September 23, 2014
How Does Author Visibility Affect Book Sales?
Before we get into visibility, let’s talk about invisibility and how great it is. Animals have been using invisibility in one form or another for a long time: moths, butterflies, snakes, caterpillars, chameleons, octopuses, lots of fish, and many others. (For a picture of an unbelievable stick caterpillar, check out this post on Invisible Characters.) To these animals, being invisible isn’t an option—it’s for survival.
Humans have a different take on invisibility.
I still remember when I was 8 years old and I saw The Invisible Man for the first time. The movie starred Claude Rains, and man was it great. It gave me months—hell, maybe years—of pleasure, dreaming of things I could do if I were invisible. I even wondered if it was possible to someday turn invisible, and I dreamt of becoming a scientist to figure out a way to accomplish that.
And then my dad ruined it all by telling me there weren’t any invisible people—and there never would be. I can’t say that I blamed him; I think he grew tired of me pretending he couldn’t see me when I was right in front of him.
Okay, that was 50 years ago, and now I am invisible. And you know what? I don’t like it one bit.
What The Hell Do You Mean?
Just what I said. I’m invisible. As an author that is.
The problem is that authors don’t want to be invisible. In fact, unlike the animals discussed above, our survival depends on the opposite—visibility.
When you’re an author, you want everyone to know you’re there. Like a hunter wearing orange during deer season, or a crossing guard with their yellow coats or vests.
According to Bowker, 500,000 new books will be published in 2015. I’ll save you the trouble of doing the math—that’s almost 42,000 books per month. And that doesn’t count the millions of books already for sale. So how the hell are readers going to find you among the masses?
I have news for you…
There Is No Cure For Invisibility…
Except money. Or publicity. Or word of mouth. Or a number of other things that might make you and your book go viral.
When one of the big publishers has an author or a book that they feel has a shot at the bestseller list, they pour money into it. They send out hundreds if not thousands of ARCs (Advanced Review Copies); they place advertisements in the major media centers; and they arrange for reviews at the big papers and magazines. Oh, and they pay for those books to be quite visible in the bookstores, with front-of-store placement, books turned sideways on the shelves, and posters in the windows.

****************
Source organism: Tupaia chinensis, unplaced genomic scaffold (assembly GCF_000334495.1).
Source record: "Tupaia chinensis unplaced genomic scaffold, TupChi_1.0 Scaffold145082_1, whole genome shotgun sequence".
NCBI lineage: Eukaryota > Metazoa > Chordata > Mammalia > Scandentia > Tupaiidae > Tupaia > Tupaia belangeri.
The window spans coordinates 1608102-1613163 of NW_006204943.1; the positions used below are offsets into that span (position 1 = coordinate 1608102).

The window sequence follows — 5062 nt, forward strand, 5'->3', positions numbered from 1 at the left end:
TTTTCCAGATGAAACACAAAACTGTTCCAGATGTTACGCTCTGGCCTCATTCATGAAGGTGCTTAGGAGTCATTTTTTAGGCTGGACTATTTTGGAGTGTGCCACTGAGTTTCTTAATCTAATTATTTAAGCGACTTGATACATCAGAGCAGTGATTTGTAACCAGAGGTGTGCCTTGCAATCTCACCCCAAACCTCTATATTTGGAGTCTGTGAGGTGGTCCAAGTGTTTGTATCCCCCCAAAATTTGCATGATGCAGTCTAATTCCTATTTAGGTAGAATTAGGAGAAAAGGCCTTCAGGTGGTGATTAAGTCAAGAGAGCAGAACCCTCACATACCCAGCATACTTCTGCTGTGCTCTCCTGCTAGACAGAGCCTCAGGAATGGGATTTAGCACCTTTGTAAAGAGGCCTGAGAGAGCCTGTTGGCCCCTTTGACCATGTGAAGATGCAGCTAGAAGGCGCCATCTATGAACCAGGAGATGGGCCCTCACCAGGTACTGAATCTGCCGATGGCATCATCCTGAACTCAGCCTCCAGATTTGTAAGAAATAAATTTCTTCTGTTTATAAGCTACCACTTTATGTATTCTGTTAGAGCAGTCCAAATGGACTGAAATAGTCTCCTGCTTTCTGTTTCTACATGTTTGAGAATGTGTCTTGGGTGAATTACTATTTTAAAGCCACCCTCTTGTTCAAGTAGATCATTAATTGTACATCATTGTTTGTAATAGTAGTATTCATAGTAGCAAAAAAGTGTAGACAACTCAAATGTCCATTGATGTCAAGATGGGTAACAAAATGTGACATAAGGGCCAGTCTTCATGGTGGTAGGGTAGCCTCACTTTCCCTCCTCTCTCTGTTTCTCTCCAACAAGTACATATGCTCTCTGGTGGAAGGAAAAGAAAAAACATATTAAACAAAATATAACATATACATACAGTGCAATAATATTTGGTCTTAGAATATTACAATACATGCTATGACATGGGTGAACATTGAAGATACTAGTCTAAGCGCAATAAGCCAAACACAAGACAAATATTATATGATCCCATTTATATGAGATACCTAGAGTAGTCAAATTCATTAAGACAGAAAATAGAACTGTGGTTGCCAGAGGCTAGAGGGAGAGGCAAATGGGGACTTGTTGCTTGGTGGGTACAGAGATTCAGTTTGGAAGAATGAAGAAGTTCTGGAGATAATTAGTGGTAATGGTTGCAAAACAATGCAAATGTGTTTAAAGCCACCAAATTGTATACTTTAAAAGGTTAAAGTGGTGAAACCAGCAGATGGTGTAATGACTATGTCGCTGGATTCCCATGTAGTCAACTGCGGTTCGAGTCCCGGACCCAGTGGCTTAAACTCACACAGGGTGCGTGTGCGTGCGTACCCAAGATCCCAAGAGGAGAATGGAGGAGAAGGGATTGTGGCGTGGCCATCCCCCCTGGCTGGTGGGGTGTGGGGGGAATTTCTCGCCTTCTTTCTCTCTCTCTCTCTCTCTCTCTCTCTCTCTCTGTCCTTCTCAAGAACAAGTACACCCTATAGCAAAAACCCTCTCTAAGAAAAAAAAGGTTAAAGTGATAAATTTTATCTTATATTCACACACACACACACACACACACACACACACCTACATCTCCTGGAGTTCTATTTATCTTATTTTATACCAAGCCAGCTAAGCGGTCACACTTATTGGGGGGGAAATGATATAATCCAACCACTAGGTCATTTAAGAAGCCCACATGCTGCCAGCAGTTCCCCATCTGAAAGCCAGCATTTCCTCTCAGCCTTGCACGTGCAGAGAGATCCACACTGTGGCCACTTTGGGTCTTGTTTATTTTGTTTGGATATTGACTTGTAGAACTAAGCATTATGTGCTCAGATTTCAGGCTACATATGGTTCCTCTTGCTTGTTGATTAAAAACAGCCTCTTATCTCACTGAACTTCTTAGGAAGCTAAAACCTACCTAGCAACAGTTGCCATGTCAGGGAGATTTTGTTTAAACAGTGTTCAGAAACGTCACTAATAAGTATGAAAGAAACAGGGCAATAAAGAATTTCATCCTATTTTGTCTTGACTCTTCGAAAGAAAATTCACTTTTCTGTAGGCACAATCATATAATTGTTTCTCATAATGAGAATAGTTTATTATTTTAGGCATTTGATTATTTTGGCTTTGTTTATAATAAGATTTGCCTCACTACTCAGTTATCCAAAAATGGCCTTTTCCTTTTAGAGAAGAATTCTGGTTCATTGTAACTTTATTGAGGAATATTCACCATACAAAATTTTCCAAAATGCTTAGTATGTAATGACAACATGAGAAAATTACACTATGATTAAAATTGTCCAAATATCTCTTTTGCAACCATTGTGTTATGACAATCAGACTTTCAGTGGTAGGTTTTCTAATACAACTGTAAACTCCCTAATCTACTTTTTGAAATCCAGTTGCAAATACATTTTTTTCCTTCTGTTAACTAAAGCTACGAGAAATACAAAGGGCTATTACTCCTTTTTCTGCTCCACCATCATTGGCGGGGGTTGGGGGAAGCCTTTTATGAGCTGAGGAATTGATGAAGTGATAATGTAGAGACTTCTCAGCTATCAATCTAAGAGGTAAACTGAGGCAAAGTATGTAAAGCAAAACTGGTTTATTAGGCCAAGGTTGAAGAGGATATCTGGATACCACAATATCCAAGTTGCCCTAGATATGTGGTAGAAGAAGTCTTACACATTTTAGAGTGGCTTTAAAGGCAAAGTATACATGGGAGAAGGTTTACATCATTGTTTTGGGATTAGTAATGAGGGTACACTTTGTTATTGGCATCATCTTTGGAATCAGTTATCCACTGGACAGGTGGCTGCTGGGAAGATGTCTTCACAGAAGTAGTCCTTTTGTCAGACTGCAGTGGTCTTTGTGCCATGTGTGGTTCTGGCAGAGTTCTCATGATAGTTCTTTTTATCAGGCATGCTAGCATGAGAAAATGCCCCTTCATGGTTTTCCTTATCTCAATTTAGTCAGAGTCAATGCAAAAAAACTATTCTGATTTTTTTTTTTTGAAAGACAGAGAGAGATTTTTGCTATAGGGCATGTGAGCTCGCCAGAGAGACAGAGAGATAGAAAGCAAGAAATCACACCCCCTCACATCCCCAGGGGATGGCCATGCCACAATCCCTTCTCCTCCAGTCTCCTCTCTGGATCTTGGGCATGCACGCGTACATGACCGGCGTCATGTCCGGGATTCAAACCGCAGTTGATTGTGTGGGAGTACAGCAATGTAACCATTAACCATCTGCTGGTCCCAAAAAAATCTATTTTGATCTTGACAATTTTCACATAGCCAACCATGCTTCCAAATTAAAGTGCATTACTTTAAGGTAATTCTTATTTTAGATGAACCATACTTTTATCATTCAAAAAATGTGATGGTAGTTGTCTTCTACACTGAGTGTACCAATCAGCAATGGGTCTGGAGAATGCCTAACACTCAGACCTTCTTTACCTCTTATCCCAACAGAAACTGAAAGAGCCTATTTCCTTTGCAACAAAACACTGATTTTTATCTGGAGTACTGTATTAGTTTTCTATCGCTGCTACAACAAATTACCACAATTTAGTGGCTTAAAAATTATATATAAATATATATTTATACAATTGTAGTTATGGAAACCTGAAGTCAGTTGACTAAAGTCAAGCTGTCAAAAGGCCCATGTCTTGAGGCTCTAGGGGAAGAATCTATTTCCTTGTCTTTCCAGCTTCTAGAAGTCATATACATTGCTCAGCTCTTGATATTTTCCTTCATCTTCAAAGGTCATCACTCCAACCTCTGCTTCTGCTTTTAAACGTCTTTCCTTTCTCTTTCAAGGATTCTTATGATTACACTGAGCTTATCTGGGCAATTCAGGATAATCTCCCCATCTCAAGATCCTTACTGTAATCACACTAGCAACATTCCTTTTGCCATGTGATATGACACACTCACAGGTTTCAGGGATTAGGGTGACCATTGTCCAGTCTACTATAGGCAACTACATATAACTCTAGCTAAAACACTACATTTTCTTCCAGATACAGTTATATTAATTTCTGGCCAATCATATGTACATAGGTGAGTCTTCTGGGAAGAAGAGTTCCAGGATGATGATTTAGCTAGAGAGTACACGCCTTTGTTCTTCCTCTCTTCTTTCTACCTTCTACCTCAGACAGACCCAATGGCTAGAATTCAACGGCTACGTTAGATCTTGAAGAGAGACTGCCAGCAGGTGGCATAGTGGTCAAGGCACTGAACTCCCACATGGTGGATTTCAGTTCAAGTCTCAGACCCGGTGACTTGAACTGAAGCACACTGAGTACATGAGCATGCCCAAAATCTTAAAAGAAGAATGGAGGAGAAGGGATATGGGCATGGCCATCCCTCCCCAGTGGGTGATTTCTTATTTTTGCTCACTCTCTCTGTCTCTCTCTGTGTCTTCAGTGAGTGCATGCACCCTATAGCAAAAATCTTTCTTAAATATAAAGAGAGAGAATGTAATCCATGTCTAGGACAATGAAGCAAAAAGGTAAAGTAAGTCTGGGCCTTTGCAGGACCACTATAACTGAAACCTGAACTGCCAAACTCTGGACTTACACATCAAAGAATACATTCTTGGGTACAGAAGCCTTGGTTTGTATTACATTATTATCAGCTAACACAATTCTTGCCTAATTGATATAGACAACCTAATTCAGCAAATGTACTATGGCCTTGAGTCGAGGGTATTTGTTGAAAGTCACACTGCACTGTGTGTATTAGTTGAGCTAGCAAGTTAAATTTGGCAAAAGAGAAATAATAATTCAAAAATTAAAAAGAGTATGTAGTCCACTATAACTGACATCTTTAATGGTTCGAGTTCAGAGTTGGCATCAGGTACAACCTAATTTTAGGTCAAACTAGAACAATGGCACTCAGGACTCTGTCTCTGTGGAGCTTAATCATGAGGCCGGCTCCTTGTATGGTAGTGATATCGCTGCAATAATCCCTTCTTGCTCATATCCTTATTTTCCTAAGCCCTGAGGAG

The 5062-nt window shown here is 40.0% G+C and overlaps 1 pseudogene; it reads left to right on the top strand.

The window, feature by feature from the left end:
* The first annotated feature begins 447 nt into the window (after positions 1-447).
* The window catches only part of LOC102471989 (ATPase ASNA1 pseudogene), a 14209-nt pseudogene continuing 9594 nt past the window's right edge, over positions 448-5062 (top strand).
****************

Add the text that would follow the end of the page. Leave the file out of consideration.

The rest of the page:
All of that is fine, and it does work, but only for the select few who are deemed worthy of receiving that level of advertising budget. For the peons, and for indie authors, none of those options are feasible. It’s up to us to make a splash, and usually with little or no budget.
But The Problem Is Deeper Than That
Most indie authors believe they have a quick cure for invisibility. They think that if they Tweet about their books endlessly that readers will respond. Or if they post countless times on Facebook, that readers will decide they should buy the books. Or if they put enough images of book covers on Pinterest that someone will pay attention.
This kind of activity will not prompt readers to buy your books. It might, however, convince them not to buy. The sad news is that there is no quick fix for invisibility. None.
Yes, you might get lucky and have Amazon or Apple pick your book to feature, gaining you tens of thousands of readers instantly. Or you might be spotted by an agent or publisher and offered a sweetheart traditional deal. But chances are you won’t. And chances are that nothing you do regarding social media will make enough difference to sell more than a handful of books.
How Do You Sell Books?
The only true and tried method I know of is to write great books, and keep writing them. Don’t stop after the first one and think you’ll sell a gazillion books. And don’t stop after the second or third or fourth book either. You have to keep going. It takes a lot of books to build a following. And every one has to be as good as the first, if not better.
The big-name authors you see at the top of the bestseller lists didn’t get there by being overnight successes. Most of them were still struggling after their fifth or sixth or even tenth book. Look at two of the best-selling indie authors—Russell Blake and Melissa Foster. They were both doing pretty darn good, but it wasn’t until recently that sales exploded. And by that time both of them had more than 20 books published. If they had quit after writing five books, they would have never seen this level of success.
Am I Saying You Have to Write 20 Books?
No. But the chances of striking gold with your first or second novel is equivalent to hitting the lottery. My suggestion is to stop worrying about sales. Stop spending so much time on social media. And keep writing good books. That is the one method that works more than any other.
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He lives in Texas where he and his wife have an animal sanctuary with 45 loving “friends.”